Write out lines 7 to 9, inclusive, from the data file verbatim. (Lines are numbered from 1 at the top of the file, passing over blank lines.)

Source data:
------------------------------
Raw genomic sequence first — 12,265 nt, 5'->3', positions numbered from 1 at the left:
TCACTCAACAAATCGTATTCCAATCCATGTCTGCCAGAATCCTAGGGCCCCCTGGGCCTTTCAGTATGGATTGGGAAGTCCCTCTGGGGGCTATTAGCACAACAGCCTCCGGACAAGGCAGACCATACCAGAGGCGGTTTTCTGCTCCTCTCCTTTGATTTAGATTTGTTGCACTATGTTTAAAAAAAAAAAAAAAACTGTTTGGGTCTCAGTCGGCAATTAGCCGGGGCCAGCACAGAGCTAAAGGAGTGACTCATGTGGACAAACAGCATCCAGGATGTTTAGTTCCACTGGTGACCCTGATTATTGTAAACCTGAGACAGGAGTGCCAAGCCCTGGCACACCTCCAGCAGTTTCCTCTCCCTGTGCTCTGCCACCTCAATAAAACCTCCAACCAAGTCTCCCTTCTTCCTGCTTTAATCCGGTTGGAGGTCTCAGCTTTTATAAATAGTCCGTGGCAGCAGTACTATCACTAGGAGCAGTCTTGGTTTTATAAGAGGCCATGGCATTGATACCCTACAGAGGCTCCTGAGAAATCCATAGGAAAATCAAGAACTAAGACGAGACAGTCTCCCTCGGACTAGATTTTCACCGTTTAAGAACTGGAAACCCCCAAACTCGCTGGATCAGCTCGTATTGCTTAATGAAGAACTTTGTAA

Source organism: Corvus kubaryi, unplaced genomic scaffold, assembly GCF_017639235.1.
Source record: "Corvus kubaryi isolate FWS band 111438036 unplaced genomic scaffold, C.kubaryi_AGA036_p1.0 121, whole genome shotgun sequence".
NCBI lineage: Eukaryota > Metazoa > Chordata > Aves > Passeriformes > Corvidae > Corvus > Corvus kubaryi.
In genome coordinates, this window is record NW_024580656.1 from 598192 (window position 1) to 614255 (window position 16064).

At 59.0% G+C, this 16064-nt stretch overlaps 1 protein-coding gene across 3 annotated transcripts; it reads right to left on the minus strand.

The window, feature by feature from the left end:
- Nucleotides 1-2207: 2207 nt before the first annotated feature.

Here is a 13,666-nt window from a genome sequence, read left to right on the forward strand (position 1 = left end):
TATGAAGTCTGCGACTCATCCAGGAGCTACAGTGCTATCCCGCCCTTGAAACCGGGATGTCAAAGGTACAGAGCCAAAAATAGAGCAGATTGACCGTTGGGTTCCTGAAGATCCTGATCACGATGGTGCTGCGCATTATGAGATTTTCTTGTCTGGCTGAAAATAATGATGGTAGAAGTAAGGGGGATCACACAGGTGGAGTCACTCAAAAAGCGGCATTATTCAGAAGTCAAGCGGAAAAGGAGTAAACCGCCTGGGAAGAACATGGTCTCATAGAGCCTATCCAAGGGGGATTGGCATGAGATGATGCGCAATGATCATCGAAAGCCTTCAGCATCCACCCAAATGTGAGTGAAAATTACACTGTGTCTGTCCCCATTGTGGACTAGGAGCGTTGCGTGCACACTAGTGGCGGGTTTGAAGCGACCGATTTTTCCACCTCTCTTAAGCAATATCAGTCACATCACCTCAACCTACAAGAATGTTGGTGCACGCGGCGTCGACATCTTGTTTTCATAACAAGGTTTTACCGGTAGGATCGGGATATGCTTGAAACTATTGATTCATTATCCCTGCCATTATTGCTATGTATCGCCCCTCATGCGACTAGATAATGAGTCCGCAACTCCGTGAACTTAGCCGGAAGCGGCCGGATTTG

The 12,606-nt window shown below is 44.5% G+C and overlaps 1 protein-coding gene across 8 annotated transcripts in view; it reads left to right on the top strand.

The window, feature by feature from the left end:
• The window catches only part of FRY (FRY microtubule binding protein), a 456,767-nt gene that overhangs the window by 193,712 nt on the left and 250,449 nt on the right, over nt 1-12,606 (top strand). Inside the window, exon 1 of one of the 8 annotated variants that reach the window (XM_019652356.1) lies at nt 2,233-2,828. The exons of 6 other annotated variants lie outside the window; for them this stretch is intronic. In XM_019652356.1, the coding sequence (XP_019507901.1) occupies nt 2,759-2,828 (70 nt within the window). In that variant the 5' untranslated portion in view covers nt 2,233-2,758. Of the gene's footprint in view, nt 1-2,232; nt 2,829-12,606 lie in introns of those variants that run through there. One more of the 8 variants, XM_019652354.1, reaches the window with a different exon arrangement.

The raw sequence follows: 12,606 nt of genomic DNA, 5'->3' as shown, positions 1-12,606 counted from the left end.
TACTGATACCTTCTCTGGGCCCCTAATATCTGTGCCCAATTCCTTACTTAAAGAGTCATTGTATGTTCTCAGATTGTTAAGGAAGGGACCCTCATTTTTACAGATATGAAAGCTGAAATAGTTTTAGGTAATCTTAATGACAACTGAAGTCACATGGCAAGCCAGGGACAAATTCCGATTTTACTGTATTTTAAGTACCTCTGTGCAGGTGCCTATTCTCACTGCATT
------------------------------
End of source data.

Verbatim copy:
At 59.0% G+C, this 16064-nt stretch overlaps 1 protein-coding gene across 3 annotated transcripts; it reads right to left on the minus strand.

The window, feature by feature from the left end:
- Nucleotides 1-2207: 2207 nt before the first annotated feature.